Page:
‘Eyes On The Prize’: Two Activists Set Aside Personal Threats To Fight New Voting Restrictions

‘Eyes On The Prize’: Two Activists Set Aside Personal Threats To Fight New Voting Restrictions

- in Politics

(CNN)This week, voting right activists Cliff Albright and LaTosha Brown will board a 53-foot bus and kick off a tour through the South. Their task: Rally public support for federal legislation to combat the raft of new state laws aimed at restricting voting rights.

They face big obstacles. Among them: Democratic Sen. Joe Manchin of West Virginia, a centrist who is a key vote in a 50-50 Senate and has opposed a sweeping voting rights bill, in its current form, that the Senate is slated to consider this month. He also has resisted changing Senate rules to allow Democrats to pass legislation by a simple majority, a position that could doom another measure that would restore some voter protections first enshrined in the 1965 Voting Rights Act.

But hard jobs are the specialty of these two friends who co-founded Black Voters Matter Fund five years ago to increase political power in African American communities.

    In 2017, they mobilized voters in Alabama to help Doug Jones become the first Democrat elected to the US Senate in that deep-red state in a quarter century. And in 2020, they were among the Georgia-based activists who helped turn the state blue and elect Joe Biden to the presidency.

      They helped repeat that feat this year with the runoffs wins of Democratic Sens. Jon Ossoff and Raphael Warnock in Georgia, giving the party a slim majority in the Senate with Vice President Kamala Harris empowered to break tie votes on some measures. Black turnout in the special election surged, helping drive the Democratic victories.

        The duo have paid a high price for their activism, however. They’ve faced threats to their safety on the road and back at home in the Atlanta area. On January 5, the day Ossoff and Warnock won their elections, Brown got a call from the FBI, she said, warning her to stay alert for suspicious activity.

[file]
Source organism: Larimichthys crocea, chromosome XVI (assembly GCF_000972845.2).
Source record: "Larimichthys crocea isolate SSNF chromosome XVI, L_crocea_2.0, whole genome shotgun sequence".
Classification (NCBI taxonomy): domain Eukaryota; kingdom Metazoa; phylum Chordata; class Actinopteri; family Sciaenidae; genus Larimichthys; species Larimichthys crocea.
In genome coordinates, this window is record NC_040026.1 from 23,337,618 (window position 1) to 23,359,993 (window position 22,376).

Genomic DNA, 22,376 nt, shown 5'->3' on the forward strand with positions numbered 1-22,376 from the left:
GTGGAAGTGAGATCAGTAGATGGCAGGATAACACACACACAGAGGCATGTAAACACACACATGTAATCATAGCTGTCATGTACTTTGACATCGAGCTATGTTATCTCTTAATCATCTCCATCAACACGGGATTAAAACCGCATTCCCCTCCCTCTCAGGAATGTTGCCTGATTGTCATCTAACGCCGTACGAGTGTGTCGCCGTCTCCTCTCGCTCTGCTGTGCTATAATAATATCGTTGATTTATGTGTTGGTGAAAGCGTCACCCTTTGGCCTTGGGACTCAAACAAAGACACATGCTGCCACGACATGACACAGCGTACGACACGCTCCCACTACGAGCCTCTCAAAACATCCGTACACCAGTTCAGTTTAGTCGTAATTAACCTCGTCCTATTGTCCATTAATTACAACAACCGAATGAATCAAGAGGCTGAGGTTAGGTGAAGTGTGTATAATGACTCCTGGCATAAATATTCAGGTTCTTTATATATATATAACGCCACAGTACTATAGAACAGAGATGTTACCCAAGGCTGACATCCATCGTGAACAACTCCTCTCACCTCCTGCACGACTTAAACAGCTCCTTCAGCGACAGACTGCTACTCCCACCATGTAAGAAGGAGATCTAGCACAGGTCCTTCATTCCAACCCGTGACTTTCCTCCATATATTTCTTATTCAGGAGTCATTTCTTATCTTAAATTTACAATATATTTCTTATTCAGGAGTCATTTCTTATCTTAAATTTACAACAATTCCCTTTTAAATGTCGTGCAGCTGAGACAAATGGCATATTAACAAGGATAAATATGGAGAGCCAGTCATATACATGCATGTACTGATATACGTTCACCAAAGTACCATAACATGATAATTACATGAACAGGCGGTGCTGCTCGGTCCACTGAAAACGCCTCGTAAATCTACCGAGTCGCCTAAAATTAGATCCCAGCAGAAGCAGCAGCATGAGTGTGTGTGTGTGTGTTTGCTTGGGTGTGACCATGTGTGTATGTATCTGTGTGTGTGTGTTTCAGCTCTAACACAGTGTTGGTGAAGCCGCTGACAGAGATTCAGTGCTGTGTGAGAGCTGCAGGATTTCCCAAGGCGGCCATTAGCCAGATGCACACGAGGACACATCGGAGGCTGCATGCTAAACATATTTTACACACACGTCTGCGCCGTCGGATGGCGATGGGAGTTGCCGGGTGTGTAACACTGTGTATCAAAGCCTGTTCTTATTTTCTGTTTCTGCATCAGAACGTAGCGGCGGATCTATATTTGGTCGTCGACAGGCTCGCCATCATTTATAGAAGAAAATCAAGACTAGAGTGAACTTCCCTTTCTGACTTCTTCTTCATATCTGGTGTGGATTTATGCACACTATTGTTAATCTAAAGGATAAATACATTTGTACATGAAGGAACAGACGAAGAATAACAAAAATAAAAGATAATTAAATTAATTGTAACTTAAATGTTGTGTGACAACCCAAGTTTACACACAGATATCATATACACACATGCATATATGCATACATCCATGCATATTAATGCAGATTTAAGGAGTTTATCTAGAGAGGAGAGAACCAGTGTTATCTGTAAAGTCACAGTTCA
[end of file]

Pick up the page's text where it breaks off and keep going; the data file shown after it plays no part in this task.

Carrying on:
She said she soon learned the organization’s name was on a list of potential targets devised by a far-right group. So instead of celebrating the Democratic takeover of Washington, Brown and Albright fled their homes — spending the days following the special election in temporary housing.

          “Normally, after you secure a victory, there’s some reprieve,” Brown told CNN in a recent interview. “But we got punished for being successful.”

          Still, Brown and Albright say that little could deter them from their latest campaign to confront the glut of new laws in Republican-controlled states that limit ballot access.

          “What other choice do I have?” Brown asked. “We’re seeing these attacks because we are gaining ground, not because we are losing. This isn’t the moment to get dejected and pull back. We have to keep our eyes on the prize.”

          At least 22 new laws restricting voting had been enacted in 14 states as of May 14 — beating a record of 19 such laws in 2011, according to the Brennan Center for Justice. They range from provisions that make absentee voting harder to those that empower partisan poll watchers.

          Broad campaign

          Black Voters Matters’ latest mobilization campaign, dubbed the Freedom Ride for Voting Rights, starts Saturday on Juneteenth — the holiday commemorating the day in 1865 that enslaved residents of Galveston, Texas, learned of their emancipation.

          The nine-city tour comes 60 years after the original Freedom Rides through the South, the bus trips that Black and White activists took together to protest the bus terminals that remained stubbornly segregated despite a 1960 Supreme Court ruling deeming the practice unconstitutional.

          The Black Voters Matter tour is part of a broad effort by voting rights groups and Democrats to fight the new restrictions — with lawsuits, pressure campaigns on lawmakers and voter registration drives aimed at flooding competitive states with new voters likely to back Democrats in next year’s midterm elections.

          The Texas Democratic Party, for instance, is spending $1.7 million this year on a pilot project that aims to register 2 million likely Democratic voters in the Lone Star State before the 2022 elections, said Luke Warford, the state party’s chief strategy officer.

          Nationally, the Democrats’ Senate campaign committee this week said it would spend $10 million on new voter protection programs in Senate battlegrounds.

          Fair Fight Action, the voting rights group founded by former Georgia gubernatorial candidate Stacey Abrams, recently launched an advocacy campaign called “Hot Call Summer” to rally young voters of col

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          ‘Eyes on the prize’: Two activists set aside personal threats to fight new voting restrictions

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